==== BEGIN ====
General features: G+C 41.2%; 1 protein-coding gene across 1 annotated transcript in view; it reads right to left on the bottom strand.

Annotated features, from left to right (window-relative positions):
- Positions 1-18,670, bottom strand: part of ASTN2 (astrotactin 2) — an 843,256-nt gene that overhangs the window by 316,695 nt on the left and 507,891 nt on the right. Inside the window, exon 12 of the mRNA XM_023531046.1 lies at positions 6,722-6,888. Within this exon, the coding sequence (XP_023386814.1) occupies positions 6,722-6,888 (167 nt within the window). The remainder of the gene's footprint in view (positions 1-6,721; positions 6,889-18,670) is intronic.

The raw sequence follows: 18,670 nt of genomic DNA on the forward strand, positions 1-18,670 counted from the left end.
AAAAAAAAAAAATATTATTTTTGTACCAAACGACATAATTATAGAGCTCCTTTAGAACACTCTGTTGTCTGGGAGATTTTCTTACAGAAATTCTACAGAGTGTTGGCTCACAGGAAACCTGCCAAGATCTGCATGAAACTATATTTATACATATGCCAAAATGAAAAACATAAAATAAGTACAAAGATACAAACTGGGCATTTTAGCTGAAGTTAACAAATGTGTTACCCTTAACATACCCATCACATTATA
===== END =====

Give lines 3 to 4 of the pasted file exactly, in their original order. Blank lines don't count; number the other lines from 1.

- Positions 1-18,670, bottom strand: part of ASTN2 (astrotactin 2) — an 843,256-nt gene that overhangs the window by 316,695 nt on the left and 507,891 nt on the right. Inside the window, exon 12 of the mRNA XM_023531046.1 lies at positions 6,722-6,888. Within this exon, the coding sequence (XP_023386814.1) occupies positions 6,722-6,888 (167 nt within the window). The remainder of the gene's footprint in view (positions 1-6,721; positions 6,889-18,670) is intronic.

The raw sequence follows: 18,670 nt of genomic DNA on the forward strand, positions 1-18,670 counted from the left end.